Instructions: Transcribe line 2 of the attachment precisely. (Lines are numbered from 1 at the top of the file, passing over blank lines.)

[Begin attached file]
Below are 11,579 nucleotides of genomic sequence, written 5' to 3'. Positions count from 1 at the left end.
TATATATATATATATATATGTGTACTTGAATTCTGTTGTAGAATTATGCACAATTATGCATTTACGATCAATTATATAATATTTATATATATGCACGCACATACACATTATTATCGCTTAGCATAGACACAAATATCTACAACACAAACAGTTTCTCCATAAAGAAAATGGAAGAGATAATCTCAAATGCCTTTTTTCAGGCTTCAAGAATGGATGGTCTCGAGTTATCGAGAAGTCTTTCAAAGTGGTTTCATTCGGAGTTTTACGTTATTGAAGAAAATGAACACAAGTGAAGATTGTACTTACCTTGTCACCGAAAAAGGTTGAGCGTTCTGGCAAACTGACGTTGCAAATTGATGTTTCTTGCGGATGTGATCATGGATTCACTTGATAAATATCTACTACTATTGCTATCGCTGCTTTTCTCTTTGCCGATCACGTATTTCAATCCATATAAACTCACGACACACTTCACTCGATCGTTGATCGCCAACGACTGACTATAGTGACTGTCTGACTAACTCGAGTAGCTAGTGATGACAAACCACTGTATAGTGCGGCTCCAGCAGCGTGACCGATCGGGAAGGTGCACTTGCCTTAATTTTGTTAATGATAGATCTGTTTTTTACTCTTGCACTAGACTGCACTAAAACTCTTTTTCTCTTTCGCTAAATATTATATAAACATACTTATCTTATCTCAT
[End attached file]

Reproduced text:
TATATATATATATATATATGTGTACTTGAATTCTGTTGTAGAATTATGCACAATTATGCATTTACGATCAATTATATAATATTTATATATATGCACGCACATACACATTATTATCGCTTAGCATAGACACAAATATCTACAACACAAACAGTTTCTCCATAAAGAAAATGGAAGAGATAATCTCAAATGCCTTTTTTCAGGCTTCAAGAATGGATGGTCTCGAGTTATCGAGAAGTCTTTCAAAGTGGTTTCATTCGGAGTTTTACGTTATTGAAGAAAATGAACACAAGTGAAGATTGTACTTACCTTGTCACCGAAAAAGGTTGAGCGTTCTGGCAAACTGACGTTGCAAATTGATGTTTCTTGCGGATGTGATCATGGATTCACTTGATAAATATCTACTACTATTGCTATCGCTGCTTTTCTCTTTGCCGATCACGTATTTCAATCCATATAAACTCACGACACACTTCACTCGATCGTTGATCGCCAACGACTGACTATAGTGACTGTCTGACTAACTCGAGTAGCTAGTGATGACAAACCACTGTATAGTGCGGCTCCAGCAGCGTGACCGATCGGGAAGGTGCACTTGCCTTAATTTTGTTAATGATAGATCTGTTTTTTACTCTTGCACTAGACTGCACTAAAACTCTTTTTCTCTTTCGCTAAATATTATATAAACATACTTATCTTATCTCAT